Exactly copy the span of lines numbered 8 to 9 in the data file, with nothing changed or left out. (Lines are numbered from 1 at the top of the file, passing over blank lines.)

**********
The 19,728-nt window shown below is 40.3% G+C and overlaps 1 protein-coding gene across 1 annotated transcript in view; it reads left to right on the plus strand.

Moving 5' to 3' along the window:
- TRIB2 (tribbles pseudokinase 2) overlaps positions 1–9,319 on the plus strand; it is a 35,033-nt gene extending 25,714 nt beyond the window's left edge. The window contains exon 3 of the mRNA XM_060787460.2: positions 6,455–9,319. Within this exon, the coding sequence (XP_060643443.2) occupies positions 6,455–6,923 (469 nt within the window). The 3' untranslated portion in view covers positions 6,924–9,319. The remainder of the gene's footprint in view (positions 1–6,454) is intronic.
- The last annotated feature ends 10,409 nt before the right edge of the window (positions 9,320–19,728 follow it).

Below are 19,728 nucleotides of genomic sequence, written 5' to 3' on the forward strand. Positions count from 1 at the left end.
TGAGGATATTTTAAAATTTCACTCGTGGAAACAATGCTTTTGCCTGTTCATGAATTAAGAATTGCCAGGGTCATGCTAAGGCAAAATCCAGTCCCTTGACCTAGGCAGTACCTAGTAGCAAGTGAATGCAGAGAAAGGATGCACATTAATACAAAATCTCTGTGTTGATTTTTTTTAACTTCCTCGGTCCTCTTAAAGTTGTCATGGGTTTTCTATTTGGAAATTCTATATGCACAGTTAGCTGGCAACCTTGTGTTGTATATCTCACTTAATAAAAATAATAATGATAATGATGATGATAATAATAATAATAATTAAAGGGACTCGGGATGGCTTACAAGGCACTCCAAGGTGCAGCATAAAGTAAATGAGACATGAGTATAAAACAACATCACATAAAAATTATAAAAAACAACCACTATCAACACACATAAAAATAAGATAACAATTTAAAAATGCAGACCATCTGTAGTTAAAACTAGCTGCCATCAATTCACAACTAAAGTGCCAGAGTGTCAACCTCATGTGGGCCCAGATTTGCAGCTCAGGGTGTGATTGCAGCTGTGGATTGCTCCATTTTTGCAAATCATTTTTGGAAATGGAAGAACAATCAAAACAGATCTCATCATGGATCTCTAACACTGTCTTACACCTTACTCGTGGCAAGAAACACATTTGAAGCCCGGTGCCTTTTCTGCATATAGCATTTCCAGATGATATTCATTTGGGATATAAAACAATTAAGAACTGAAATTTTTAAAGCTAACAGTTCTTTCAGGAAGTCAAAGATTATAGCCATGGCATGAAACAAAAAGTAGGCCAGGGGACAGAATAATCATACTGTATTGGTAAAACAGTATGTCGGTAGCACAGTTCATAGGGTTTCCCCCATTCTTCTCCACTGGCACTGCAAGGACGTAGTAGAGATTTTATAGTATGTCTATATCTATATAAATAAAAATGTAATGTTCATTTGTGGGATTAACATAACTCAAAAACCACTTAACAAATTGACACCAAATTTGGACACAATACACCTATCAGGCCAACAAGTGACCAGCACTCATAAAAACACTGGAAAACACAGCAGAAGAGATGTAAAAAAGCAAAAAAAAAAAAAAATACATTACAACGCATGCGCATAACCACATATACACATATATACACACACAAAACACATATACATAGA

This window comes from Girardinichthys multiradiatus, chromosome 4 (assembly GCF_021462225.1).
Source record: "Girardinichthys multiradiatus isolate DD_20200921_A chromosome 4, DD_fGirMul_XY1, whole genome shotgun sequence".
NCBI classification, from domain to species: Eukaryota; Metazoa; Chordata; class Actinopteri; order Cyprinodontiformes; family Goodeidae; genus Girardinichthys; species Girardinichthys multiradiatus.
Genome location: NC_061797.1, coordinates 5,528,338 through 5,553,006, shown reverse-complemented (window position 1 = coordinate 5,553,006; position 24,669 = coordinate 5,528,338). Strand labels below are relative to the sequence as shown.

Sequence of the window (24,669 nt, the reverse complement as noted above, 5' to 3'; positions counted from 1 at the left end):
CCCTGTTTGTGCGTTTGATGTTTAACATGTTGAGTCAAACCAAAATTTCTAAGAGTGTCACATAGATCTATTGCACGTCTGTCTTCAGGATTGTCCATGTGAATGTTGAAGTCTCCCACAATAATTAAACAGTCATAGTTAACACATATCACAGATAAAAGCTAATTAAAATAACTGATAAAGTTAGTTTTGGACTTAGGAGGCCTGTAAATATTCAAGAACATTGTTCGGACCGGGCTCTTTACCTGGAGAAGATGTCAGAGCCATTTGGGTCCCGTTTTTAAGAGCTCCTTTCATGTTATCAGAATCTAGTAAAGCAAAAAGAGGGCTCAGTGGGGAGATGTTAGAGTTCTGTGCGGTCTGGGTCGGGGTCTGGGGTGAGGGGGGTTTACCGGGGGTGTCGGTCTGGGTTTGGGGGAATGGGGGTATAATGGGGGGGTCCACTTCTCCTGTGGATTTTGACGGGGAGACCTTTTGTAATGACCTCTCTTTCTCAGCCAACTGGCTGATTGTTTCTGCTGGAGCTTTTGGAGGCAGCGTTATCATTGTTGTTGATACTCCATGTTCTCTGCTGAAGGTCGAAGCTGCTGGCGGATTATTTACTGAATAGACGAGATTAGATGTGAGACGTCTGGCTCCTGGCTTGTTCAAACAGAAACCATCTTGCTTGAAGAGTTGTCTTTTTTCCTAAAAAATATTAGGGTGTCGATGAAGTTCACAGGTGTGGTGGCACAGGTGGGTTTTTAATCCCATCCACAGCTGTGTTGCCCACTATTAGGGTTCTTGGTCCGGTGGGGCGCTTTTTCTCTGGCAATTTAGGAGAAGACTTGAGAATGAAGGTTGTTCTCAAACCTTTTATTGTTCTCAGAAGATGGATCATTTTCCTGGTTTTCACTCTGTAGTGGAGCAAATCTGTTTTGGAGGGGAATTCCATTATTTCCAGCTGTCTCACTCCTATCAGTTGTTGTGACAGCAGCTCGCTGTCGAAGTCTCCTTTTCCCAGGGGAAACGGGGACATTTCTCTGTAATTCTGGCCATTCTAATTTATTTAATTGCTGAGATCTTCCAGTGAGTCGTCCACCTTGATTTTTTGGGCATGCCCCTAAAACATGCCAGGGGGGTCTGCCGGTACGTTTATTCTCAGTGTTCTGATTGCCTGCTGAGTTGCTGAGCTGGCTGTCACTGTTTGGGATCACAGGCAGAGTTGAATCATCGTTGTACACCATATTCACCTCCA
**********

Source record: "Girardinichthys multiradiatus isolate DD_20200921_A chromosome 4, DD_fGirMul_XY1, whole genome shotgun sequence".
NCBI classification, from domain to species: Eukaryota; Metazoa; Chordata; class Actinopteri; order Cyprinodontiformes; family Goodeidae; genus Girardinichthys; species Girardinichthys multiradiatus.